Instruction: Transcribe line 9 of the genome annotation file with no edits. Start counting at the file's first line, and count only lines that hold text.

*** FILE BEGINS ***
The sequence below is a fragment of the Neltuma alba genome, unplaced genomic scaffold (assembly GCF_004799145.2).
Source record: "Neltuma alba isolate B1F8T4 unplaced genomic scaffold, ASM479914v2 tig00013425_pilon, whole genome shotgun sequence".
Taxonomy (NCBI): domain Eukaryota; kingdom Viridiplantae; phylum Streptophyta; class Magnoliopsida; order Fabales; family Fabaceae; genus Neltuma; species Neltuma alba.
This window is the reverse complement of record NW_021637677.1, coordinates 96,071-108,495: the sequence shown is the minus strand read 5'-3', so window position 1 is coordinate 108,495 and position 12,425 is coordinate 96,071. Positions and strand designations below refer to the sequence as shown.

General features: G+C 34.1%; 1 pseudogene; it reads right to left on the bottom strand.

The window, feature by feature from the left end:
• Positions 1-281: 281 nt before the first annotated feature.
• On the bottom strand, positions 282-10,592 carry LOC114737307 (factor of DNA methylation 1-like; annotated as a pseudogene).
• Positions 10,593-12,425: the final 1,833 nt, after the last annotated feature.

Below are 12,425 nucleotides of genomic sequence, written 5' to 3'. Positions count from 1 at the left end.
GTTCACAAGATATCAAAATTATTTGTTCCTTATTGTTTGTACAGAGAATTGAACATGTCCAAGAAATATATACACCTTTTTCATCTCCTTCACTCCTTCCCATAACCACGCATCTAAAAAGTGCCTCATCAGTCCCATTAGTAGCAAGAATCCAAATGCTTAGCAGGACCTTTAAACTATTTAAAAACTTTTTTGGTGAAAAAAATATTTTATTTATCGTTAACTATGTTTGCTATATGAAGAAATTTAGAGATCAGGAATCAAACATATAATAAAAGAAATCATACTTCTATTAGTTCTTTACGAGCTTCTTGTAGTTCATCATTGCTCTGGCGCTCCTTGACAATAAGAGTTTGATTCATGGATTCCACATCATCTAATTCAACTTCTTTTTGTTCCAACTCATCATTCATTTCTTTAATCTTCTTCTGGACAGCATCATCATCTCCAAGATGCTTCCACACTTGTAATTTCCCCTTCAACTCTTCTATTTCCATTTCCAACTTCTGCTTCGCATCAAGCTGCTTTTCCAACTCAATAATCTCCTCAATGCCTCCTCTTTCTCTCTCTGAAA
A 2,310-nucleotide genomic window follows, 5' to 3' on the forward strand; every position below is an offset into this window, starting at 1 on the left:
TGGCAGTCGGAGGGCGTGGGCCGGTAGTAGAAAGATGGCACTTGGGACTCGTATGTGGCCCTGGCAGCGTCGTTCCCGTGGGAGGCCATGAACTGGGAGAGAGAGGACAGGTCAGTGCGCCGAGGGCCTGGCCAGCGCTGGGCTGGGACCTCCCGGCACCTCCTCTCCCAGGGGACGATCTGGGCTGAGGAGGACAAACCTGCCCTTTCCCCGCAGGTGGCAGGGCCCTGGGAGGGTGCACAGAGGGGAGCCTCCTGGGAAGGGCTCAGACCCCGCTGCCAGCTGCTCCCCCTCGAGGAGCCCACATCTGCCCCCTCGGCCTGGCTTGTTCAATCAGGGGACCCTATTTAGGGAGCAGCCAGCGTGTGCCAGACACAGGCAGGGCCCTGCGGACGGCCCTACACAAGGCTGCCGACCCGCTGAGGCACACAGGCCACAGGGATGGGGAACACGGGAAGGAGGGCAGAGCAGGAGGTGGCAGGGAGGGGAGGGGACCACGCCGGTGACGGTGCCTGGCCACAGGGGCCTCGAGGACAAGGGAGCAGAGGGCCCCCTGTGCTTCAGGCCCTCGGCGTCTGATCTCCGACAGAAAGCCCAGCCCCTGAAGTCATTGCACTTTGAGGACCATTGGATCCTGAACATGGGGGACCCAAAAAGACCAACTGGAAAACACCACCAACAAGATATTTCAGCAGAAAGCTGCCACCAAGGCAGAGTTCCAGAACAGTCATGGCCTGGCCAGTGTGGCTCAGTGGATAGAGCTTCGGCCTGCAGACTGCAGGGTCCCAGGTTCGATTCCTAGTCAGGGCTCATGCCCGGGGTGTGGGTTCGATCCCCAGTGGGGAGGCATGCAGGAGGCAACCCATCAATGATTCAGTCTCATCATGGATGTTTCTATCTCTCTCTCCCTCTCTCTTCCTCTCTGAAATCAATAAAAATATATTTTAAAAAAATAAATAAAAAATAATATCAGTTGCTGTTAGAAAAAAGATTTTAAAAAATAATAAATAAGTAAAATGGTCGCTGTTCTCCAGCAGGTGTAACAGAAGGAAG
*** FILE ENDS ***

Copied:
• Positions 10,593-12,425: the final 1,833 nt, after the last annotated feature.